Comcast (CMCSA -0.79%) and Charter's (CHTR 0.26%) wireless businesses got a lot bigger in 2022, and investors across the industry are wondering what 2023 may bring.

The cable giants added a combined 2.8 million wireless subscribers over the last 12 months. Both companies just reported their biggest quarters ever, and they're investing to grow their subscriber base profits by building out their own 5G networks.

Do investors in T-Mobile US (TMUS -0.02%), AT&T (T -0.92%), and Verizon Communications (VZ -0.85%) need to worry about the cable companies?

A success, but not a huge success

For all the excitement the cable companies have around their mobile business, it's worth putting their success in perspective.

As of the end of the third quarter, Comcast had 5 million Xfinity Mobile subscribers and Charter had 4.7 million Spectrum Mobile subscribers. For reference, T-Mobile's added 6.3 million postpaid subscribers in the past year, 3.3 million of which are phone subscribers. The rest of the industry is growing as well, with AT&T adding customers and Verizon standing still for the most part.

In other words, cable is winning customers, but it's not a disproportional amount of new customers. What's more, T-Mobile CEO Mike Sievert points out that the customers the cable companies are winning are more on the low end. At a recent investors conference he said cable's target customer base is "a little bit more on the one or two unit households, a little bit more on BYOD [bring your own device]."

The highest-value customers in wireless are postpaid family plans. And if a carrier can get them locked in on an equipment installment plan, so much the better. Those are customers the big three wireless carriers are going after. AT&T, in particular, has been most aggressive with its device promotions, which require very long commitments, in order to grow its postpaid phone subscriber base.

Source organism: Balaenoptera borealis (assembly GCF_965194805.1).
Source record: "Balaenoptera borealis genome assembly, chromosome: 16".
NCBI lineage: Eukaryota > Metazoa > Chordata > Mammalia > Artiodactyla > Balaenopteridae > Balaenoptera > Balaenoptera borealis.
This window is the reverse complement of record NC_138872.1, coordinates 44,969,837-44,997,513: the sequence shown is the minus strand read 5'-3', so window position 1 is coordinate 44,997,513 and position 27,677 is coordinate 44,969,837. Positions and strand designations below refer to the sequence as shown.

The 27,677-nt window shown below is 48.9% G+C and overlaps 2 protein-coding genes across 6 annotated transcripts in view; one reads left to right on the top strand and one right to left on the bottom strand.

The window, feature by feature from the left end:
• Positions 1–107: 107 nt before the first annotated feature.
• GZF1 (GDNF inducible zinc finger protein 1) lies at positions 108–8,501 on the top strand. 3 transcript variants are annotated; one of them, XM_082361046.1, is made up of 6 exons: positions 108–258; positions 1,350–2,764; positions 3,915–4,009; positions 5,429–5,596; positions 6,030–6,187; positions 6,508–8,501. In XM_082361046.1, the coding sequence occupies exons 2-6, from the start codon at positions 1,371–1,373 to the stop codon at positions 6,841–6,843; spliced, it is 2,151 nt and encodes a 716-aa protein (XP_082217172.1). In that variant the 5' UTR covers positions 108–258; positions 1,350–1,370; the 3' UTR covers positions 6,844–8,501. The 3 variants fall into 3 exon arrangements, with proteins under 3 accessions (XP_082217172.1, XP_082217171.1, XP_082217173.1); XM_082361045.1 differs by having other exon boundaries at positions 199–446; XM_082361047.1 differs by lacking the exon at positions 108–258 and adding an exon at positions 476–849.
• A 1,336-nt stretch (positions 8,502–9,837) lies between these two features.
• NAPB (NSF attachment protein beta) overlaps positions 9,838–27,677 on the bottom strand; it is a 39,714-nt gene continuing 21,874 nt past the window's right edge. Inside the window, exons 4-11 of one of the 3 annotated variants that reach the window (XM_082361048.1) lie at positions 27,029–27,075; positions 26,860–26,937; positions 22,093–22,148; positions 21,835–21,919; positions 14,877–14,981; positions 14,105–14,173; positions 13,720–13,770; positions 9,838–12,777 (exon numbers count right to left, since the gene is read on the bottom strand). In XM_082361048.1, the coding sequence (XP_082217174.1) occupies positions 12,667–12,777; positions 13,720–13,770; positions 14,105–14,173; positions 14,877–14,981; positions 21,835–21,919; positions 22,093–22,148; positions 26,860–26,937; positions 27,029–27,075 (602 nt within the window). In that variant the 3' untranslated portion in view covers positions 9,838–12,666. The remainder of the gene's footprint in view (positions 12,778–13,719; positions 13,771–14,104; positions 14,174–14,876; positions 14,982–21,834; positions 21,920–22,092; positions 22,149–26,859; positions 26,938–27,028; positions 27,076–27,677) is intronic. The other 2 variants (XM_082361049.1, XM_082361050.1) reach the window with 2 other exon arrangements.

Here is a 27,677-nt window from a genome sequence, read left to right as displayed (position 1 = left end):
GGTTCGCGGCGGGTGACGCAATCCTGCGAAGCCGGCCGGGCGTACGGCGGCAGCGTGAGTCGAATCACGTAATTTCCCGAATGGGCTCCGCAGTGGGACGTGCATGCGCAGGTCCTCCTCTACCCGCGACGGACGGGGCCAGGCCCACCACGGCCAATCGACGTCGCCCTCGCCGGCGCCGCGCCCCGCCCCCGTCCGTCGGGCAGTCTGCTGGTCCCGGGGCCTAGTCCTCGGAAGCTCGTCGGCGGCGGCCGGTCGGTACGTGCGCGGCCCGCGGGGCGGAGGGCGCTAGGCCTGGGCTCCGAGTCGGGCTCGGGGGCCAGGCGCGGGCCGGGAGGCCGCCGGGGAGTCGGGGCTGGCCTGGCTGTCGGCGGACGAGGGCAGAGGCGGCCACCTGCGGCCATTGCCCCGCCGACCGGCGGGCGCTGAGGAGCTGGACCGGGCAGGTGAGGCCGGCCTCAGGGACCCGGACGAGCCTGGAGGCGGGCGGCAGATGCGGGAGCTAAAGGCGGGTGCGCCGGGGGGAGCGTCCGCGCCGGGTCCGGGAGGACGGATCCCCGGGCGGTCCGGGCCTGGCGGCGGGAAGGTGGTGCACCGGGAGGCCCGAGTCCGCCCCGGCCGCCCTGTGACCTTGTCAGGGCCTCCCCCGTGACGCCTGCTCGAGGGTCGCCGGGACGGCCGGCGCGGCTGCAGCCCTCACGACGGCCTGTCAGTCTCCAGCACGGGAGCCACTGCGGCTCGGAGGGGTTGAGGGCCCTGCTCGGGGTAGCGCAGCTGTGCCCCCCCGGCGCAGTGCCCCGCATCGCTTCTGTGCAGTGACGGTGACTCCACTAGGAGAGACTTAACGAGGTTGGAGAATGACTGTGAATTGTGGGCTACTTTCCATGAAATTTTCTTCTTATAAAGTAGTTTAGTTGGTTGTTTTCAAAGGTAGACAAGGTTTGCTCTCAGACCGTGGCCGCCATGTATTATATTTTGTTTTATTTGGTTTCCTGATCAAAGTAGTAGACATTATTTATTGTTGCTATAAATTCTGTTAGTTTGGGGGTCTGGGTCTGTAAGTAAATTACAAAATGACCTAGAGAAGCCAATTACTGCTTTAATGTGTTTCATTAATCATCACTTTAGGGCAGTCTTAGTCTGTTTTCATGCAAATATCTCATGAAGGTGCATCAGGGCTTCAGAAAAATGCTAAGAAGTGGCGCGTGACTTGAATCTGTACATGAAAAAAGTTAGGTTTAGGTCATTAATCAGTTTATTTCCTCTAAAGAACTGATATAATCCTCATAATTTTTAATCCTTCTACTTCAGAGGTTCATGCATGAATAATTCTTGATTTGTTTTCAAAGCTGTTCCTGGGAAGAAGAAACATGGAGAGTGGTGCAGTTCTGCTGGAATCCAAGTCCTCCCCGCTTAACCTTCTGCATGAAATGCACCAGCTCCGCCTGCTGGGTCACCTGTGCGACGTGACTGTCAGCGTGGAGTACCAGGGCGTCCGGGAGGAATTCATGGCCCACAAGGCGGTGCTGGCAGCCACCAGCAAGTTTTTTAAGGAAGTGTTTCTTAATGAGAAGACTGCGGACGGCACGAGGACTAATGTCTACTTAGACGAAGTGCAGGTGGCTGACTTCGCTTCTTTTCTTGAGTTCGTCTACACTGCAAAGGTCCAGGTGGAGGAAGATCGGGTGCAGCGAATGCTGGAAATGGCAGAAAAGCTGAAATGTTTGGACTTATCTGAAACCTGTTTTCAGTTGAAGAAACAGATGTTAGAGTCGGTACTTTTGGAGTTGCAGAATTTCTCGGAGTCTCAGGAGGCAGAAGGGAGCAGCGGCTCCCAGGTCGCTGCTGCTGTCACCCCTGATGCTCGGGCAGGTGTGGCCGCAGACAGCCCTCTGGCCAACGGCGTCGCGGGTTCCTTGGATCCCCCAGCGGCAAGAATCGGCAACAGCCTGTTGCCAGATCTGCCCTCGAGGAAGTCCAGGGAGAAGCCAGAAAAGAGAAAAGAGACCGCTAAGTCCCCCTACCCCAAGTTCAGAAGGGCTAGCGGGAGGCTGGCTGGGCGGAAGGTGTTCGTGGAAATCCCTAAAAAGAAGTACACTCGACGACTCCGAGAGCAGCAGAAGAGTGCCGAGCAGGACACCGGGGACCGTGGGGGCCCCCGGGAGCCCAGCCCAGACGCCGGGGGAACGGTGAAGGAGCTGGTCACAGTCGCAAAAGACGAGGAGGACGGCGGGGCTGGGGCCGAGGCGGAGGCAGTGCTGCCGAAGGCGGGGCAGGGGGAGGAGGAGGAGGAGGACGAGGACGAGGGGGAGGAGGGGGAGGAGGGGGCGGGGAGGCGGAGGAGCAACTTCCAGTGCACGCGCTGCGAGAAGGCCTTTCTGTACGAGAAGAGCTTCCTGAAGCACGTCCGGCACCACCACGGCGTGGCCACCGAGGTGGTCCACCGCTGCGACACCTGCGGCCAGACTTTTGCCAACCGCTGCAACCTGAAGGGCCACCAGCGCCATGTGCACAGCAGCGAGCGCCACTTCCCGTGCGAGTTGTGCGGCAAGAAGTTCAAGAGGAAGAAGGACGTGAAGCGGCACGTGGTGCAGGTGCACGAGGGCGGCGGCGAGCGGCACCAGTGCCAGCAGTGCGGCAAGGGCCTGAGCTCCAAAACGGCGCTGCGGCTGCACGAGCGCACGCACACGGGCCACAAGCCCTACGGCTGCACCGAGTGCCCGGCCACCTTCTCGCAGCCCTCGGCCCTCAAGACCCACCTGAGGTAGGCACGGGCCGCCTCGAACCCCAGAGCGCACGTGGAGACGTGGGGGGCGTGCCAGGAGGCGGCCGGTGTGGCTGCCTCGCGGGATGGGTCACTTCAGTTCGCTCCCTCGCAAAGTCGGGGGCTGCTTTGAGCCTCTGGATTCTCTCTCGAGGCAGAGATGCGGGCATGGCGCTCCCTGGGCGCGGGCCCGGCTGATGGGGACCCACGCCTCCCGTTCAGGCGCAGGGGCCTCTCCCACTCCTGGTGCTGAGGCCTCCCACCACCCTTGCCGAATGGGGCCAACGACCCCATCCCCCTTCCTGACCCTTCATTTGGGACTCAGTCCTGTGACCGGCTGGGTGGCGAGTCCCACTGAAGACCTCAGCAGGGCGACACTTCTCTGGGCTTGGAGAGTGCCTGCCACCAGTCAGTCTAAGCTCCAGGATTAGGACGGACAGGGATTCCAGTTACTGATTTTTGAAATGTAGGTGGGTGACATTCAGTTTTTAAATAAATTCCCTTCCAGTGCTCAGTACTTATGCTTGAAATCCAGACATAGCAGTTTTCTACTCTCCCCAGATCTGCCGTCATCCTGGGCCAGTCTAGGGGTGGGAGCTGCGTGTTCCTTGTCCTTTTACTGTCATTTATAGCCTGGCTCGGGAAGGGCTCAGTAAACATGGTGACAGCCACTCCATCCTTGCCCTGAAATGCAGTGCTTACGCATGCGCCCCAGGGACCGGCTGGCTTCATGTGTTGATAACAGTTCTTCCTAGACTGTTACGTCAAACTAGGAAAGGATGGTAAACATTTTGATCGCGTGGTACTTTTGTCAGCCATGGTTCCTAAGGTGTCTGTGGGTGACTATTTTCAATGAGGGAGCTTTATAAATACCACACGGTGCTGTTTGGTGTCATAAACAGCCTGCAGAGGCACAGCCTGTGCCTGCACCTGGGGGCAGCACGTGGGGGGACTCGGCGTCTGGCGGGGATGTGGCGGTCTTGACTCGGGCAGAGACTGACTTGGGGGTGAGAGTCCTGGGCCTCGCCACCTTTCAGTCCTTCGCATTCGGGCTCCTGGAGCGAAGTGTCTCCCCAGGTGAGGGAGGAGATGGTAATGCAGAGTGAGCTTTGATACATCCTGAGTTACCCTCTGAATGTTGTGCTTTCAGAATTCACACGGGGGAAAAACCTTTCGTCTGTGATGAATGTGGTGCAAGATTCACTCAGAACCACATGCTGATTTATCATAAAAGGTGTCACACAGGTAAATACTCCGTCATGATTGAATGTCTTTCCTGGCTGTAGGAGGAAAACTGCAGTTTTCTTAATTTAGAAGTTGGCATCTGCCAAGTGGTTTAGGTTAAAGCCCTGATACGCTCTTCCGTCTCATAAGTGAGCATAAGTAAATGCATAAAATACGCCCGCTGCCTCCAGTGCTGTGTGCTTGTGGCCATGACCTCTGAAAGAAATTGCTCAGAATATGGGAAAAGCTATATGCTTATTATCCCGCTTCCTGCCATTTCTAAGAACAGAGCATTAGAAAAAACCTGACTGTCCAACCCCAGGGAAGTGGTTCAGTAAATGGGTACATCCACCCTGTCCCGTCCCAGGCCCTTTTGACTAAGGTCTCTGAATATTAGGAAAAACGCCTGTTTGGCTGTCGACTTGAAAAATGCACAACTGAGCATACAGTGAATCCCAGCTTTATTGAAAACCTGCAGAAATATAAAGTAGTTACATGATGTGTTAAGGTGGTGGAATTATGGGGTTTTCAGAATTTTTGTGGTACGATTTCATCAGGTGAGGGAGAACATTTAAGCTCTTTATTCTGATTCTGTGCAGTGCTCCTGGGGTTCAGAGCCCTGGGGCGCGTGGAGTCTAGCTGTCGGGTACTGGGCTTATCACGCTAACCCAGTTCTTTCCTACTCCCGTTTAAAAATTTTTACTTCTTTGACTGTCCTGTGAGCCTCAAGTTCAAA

Cable's success hasn't been particularly disruptive to the industry so far, and it doesn't look like 2023 will change that. "The big question on everybody's mind isn't 'is cable going to come?' It's 'is cable going to come and is there going to be a resulting round of craziness in the industry that sort of ruins the neighborhood?'" Sievert said. "I don't foresee that."

Indeed, the biggest competition for the big three wireless carriers will continue to be themselves, as they battle for the highest-value customers in the industry.

What investors should watch

While cable attempts to make further inroads in the wireless industry, there are some important factors investors in the big wireless companies should pay attention to in order to ensure they're not losing ground.

First, subscriber churn. Cable's subscribers are mostly coming from the big carriers. The fewer customers leaving a carrier, the less chance there is for them to sign up for Comcast or Charter's mobile service.

T-Mobile showed improvements in churn in the third quarter, while AT&T and Verizon each took steps back. The latter two may have experienced higher churn rates as a result of price increases for some customers.

But investors should also keep an eye on each carrier's revenue per user. Excluding one-time price hikes like AT&T's and Verizon's, investors will want to see revenue per user climbing as well. That's an indication that the carriers are holding onto and attracting high-value customers.

The carrier that can successfully capture the highest value customers and hold onto them will be the biggest winner in 2023 and beyond. That's not going to be the cable competitors. T-Mobile is well positioned with its 5G network advantage, but AT&T remains aggressive in going after that segment as well.